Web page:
14 When they returned to the other disciples, they saw a large crowd surrounding them, and some teachers of religious law were arguing with them. 15 When the crowd saw Jesus, they were overwhelmed with awe, and they ran to greet him.
16 “What is all this arguing about?” Jesus asked.
17 One of the men in the crowd spoke up and said, “Teacher, I brought my son so you could heal him. He is possessed by an evil spirit that won’t let him talk. 18 And whenever this spirit seizes him, it throws him violently to the ground. Then he foams at the mouth and grinds his teeth and becomes rigid. So I asked your disciples to cast out the evil spirit, but they couldn’t do it.”
19 Jesus said to them, “You faithless people! How long must I be with you? How long must I put up with you? Bring the boy to me.”
20 So they brought the boy. But when the evil spirit saw Jesus, it threw the child into a violent convulsion, and he fell to the ground, writhing and foaming at the mouth.
21 “How long has this been happening?” Jesus asked the boy’s father.
He replied, “Since he was a little boy. 22 The spirit often throws him into the fire or into water, trying to kill him. Have mercy on us and help us, if you can.”
23 “What do you mean, ‘If I can’?” Jesus asked. “Anything is possible if a person believes.”
24 The father instantly cried out, “I do believe, but help me overcome my unbelief!”
25 When Jesus saw that the crowd of onlookers was growing, he rebuked the evil spirit. “Listen, you spirit that makes this boy unable to hear and speak,” he said. “I command you to come out of this child and never enter him again!”
26 Then the spirit screamed and threw the boy into another violent convulsion and left him. The boy appeared to be dead. A murmur ran through the crowd as people said, “He’s dead.” 27 But Jesus took him by the hand and helped him to his feet, and he stood up.
28 Afterward, when Jesus was alone in the house with his disciples, they asked him, “Why couldn’t we cast out that evil spirit?”
29 Jesus replied, “This kind can be cast out only by prayer.”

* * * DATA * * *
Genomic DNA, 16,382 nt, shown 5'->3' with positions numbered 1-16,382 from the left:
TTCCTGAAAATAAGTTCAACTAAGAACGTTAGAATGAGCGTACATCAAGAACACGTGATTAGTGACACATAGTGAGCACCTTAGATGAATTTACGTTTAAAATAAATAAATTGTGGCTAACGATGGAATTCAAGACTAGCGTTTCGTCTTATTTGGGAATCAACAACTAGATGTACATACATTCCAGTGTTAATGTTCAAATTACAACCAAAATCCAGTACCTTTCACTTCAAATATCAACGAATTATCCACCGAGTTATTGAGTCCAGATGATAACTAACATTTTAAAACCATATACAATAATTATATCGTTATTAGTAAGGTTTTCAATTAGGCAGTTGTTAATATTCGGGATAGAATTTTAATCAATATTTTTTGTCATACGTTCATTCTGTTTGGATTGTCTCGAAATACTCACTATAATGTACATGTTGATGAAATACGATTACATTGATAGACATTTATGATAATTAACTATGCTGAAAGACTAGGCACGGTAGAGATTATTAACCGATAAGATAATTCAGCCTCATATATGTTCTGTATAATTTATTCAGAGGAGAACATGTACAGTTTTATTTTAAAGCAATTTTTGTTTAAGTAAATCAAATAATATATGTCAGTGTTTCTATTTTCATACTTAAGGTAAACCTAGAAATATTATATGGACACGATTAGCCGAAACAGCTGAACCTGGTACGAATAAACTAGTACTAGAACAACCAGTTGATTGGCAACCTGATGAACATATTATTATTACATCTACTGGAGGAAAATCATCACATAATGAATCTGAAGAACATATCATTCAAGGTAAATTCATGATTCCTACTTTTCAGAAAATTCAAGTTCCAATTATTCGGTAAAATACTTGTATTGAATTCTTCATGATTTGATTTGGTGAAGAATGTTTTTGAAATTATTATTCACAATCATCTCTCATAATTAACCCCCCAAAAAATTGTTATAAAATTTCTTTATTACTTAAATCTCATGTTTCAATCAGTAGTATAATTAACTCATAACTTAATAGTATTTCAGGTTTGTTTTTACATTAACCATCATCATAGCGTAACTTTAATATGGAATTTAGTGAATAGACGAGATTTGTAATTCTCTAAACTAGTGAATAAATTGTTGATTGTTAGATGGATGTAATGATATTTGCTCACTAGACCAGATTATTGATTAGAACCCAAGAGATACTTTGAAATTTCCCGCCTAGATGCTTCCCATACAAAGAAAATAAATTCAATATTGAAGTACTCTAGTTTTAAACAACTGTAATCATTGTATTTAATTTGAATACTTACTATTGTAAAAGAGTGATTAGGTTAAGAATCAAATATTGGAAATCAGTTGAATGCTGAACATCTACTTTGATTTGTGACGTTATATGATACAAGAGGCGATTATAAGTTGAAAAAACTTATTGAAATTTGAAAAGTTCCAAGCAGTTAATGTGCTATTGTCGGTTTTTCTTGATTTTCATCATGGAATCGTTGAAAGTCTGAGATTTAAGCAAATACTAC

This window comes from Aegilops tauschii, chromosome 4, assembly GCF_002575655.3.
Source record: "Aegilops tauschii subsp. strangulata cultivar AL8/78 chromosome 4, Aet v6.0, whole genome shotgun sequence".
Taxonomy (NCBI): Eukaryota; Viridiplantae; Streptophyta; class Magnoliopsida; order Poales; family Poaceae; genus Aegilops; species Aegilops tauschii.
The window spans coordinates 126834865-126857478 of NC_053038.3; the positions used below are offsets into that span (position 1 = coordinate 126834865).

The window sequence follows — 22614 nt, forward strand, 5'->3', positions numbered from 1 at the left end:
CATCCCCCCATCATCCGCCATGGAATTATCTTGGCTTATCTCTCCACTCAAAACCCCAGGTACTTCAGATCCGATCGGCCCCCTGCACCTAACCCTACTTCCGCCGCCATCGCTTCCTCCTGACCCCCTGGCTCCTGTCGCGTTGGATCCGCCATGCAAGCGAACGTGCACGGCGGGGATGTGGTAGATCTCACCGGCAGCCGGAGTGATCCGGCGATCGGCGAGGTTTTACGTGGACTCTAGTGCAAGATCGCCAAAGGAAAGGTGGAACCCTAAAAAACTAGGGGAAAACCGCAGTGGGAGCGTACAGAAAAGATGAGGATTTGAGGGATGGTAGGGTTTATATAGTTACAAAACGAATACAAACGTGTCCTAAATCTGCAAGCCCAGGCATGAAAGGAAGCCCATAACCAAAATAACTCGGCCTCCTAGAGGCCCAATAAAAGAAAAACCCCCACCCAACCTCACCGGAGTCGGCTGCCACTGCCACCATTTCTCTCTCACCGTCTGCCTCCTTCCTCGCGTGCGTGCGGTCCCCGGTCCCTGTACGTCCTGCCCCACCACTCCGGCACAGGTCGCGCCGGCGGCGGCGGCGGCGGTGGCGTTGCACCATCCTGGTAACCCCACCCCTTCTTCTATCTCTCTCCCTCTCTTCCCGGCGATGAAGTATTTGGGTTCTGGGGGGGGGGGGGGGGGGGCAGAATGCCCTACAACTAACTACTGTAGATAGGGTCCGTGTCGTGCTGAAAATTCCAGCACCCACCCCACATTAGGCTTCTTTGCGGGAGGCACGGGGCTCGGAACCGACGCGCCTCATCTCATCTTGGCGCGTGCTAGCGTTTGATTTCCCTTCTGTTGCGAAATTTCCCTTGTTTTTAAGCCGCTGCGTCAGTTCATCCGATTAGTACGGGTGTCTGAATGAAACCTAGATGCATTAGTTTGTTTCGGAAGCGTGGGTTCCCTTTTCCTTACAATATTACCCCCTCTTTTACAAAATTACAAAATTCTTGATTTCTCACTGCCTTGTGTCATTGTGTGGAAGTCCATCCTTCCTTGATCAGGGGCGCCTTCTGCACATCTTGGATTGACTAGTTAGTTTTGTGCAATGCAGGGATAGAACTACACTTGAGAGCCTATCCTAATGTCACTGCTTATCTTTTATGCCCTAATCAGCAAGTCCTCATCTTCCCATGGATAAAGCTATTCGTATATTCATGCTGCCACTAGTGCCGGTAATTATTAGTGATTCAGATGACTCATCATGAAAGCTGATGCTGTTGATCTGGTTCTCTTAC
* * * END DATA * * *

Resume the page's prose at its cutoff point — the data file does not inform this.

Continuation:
What the father says here resonates with me as much as anything in the Bible: “Lord I believe. Help my unbelief!” I know exactly how he feels. The first sentence comes out as a gut reaction, expressing both what I think at the deepest level of me, what I hope to be true of me, and what I think is expected of me. But even as it is coming out of my mouth, I know it is not fully true, not nearly the whole story, indicating nothing of the inner struggle, the war within my own self. The second sentence comes blurting out, almost on top of the first, confessing the war, revealing what I fear to be true of me, admitting to what lies almost as deep within me. Almost. But not quite. Or so I hope. Who wins the war? My hope? My fear? Which is stronger in this internal, interminable civil war? Left alone, I am afraid my doubt would scorch like Sherman across my soul, ravaging its way to dark victory. But I am not left alone. My confession is at the same time a cry for help. To the one who feeds thousands, calms storms, and delivers this man’s son. And so I pray. I always pray. Lord, I believe. Help my unbelief.
New Living Translation (NLT)
Holy Bible. New Living Translation copyright© 1996, 2004, 2007 by Tyndale House Foundation. Used by permission of Tyndale House Publishers Inc., Carol Stream, Illinois 60188. All rights reserved.
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